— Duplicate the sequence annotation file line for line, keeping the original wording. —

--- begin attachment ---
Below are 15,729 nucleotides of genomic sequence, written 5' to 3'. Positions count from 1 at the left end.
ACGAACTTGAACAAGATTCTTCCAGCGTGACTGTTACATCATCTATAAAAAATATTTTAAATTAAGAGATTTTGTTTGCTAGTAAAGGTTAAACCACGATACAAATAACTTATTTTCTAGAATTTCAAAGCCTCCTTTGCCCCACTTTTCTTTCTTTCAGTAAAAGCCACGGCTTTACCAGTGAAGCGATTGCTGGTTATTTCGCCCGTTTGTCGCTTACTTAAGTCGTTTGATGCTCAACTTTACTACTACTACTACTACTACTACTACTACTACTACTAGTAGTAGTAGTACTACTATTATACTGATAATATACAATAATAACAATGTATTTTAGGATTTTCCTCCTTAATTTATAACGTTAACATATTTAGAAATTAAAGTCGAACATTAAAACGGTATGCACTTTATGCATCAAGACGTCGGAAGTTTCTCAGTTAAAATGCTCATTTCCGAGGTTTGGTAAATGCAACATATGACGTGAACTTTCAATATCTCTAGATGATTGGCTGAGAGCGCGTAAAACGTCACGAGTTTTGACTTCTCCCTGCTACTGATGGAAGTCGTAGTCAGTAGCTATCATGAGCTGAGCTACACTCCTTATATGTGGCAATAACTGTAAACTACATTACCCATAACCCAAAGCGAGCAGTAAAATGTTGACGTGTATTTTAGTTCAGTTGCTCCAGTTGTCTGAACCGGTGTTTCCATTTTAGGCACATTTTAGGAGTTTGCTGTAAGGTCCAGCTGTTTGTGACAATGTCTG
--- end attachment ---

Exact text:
Below are 15,729 nucleotides of genomic sequence, written 5' to 3'. Positions count from 1 at the left end.
ACGAACTTGAACAAGATTCTTCCAGCGTGACTGTTACATCATCTATAAAAAATATTTTAAATTAAGAGATTTTGTTTGCTAGTAAAGGTTAAACCACGATACAAATAACTTATTTTCTAGAATTTCAAAGCCTCCTTTGCCCCACTTTTCTTTCTTTCAGTAAAAGCCACGGCTTTACCAGTGAAGCGATTGCTGGTTATTTCGCCCGTTTGTCGCTTACTTAAGTCGTTTGATGCTCAACTTTACTACTACTACTACTACTACTACTACTACTACTACTAGTAGTAGTAGTACTACTATTATACTGATAATATACAATAATAACAATGTATTTTAGGATTTTCCTCCTTAATTTATAACGTTAACATATTTAGAAATTAAAGTCGAACATTAAAACGGTATGCACTTTATGCATCAAGACGTCGGAAGTTTCTCAGTTAAAATGCTCATTTCCGAGGTTTGGTAAATGCAACATATGACGTGAACTTTCAATATCTCTAGATGATTGGCTGAGAGCGCGTAAAACGTCACGAGTTTTGACTTCTCCCTGCTACTGATGGAAGTCGTAGTCAGTAGCTATCATGAGCTGAGCTACACTCCTTATATGTGGCAATAACTGTAAACTACATTACCCATAACCCAAAGCGAGCAGTAAAATGTTGACGTGTATTTTAGTTCAGTTGCTCCAGTTGTCTGAACCGGTGTTTCCATTTTAGGCACATTTTAGGAGTTTGCTGTAAGGTCCAGCTGTTTGTGACAATGTCTG